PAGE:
Editorial: One year after the election: “It’s not a sprint, it’s a marathon”

By THE EDITORIAL BOARD | November 9, 2017

It’s been exactly one year since we woke up to Donald Trump as President-elect of the United States. It’s felt like a lifetime, hasn’t it? This past year has been exhausting.

In January, seven days after the inauguration, Trump signed his first travel ban  which barred people from six majority-Muslim countries from entering the United States.  This affected students on our campus with one graduate student and his wife detained at Dulles Airport on his way home after visiting his family in Iran.

Over the summer, Trump and Republicans in Congress worked to repeal Obamacare, threatening the healthcare of those most at risk. In June,  Trump pulled the United States out of the Paris Climate Agreement, leaving us the only country in the world without a commitment to combat climate change.

In August, the violent actions of white supremacists in Charlottesville, Va. left an innocent woman dead. Following the rally, Trump failed to denounce the white supremacists, saying “there [was] blame on both sides.”

This September, Trump moved to end the Obama-era DACA program that gives residency status to the children of undocumented immigrants.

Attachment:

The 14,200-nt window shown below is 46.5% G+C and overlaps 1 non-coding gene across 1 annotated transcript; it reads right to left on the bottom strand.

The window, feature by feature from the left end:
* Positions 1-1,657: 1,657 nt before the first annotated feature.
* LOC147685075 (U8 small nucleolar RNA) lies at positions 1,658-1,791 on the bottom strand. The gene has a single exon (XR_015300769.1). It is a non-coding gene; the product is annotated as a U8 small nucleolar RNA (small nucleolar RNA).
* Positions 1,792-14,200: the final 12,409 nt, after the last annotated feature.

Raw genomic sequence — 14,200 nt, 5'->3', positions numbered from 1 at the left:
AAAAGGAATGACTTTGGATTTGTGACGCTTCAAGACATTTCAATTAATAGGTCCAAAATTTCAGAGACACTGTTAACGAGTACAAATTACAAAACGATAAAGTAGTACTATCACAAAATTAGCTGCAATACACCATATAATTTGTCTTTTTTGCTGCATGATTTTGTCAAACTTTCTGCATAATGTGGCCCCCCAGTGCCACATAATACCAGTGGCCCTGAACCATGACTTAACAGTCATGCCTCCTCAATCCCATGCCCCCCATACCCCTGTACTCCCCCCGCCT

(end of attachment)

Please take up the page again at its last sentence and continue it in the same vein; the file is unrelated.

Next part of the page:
Last month, Trump’s  Education Secretary Betsy DeVos proposed a Title IX rollback that would make it more difficult for college students to report sexual assault on campus.

Over the past year, Trump proved to be a careless and dangerous president. Beyond his racist and sexist rhetoric, he has threatened the most vulnerable in our society with his decisions. He has admitted to sexual assault.He has bullied and insulted countless individuals and foreign leaders. It has been an exhausting year, and his actions worry our allies and empower our enemies.

However, despite these last 365 days, we must remember that while living with Trump as our president, we are in it for the long haul. Student Matthew Brown gave a speech on the night of Baltimore’s anti-Trump protest after the election.

“This is a draining process, and it’s not a sprint; It’s a marathon,” Brown said. “We are going to be in this for four years, and we need to make sure that every step of the way we are healthy and ready to go and ready to fight for what we believe.”

We are now at the one-year mark and we see hope in the way people have risen up. Activism, on campus and across the nation, has grown, with more people rushing to defend many of the causes that Trump has threatened.

The Women’s March in January was the largest mass protest in U.S. history and proved to be a powerful and uniting force. Soon after, hundreds of people — including many of our own students — gathered at BWI to protest Trump’s first travel ban.

Universities have also spoken out against Trump’s policies. Few universities support DeVos’ Title IX rollback, and Hopkins itself has pledged to remain true to Obama-era sexual misconduct policies. University President Ronald J. Daniels has expressed support for DREAMers on this campus and has vehemently condemned the travel ban.

For all we know, we have three more years of this Trump presidency. We’ve worked to protect the progress that we’ve made. We need to keep standing our ground.

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